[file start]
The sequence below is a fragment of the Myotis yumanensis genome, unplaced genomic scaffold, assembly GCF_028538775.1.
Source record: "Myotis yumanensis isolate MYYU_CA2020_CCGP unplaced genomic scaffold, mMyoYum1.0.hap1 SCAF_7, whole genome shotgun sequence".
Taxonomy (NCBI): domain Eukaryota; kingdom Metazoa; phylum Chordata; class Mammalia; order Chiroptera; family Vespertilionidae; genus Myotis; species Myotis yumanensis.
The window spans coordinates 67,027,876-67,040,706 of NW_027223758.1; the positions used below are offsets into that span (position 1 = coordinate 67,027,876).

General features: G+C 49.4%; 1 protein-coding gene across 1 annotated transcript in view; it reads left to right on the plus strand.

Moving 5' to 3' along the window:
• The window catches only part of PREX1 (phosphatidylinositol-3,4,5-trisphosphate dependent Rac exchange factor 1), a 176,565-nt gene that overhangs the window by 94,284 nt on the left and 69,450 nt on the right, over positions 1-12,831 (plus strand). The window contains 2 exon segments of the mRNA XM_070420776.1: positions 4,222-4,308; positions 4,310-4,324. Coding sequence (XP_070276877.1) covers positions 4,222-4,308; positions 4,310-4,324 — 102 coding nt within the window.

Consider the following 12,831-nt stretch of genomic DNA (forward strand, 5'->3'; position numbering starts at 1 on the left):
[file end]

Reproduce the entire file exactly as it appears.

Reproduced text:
The sequence below is a fragment of the Myotis yumanensis genome, unplaced genomic scaffold, assembly GCF_028538775.1.
Source record: "Myotis yumanensis isolate MYYU_CA2020_CCGP unplaced genomic scaffold, mMyoYum1.0.hap1 SCAF_7, whole genome shotgun sequence".
Taxonomy (NCBI): domain Eukaryota; kingdom Metazoa; phylum Chordata; class Mammalia; order Chiroptera; family Vespertilionidae; genus Myotis; species Myotis yumanensis.
The window spans coordinates 67,027,876-67,040,706 of NW_027223758.1; the positions used below are offsets into that span (position 1 = coordinate 67,027,876).

General features: G+C 49.4%; 1 protein-coding gene across 1 annotated transcript in view; it reads left to right on the plus strand.

Moving 5' to 3' along the window:
• The window catches only part of PREX1 (phosphatidylinositol-3,4,5-trisphosphate dependent Rac exchange factor 1), a 176,565-nt gene that overhangs the window by 94,284 nt on the left and 69,450 nt on the right, over positions 1-12,831 (plus strand). The window contains 2 exon segments of the mRNA XM_070420776.1: positions 4,222-4,308; positions 4,310-4,324. Coding sequence (XP_070276877.1) covers positions 4,222-4,308; positions 4,310-4,324 — 102 coding nt within the window.

Consider the following 12,831-nt stretch of genomic DNA (forward strand, 5'->3'; position numbering starts at 1 on the left):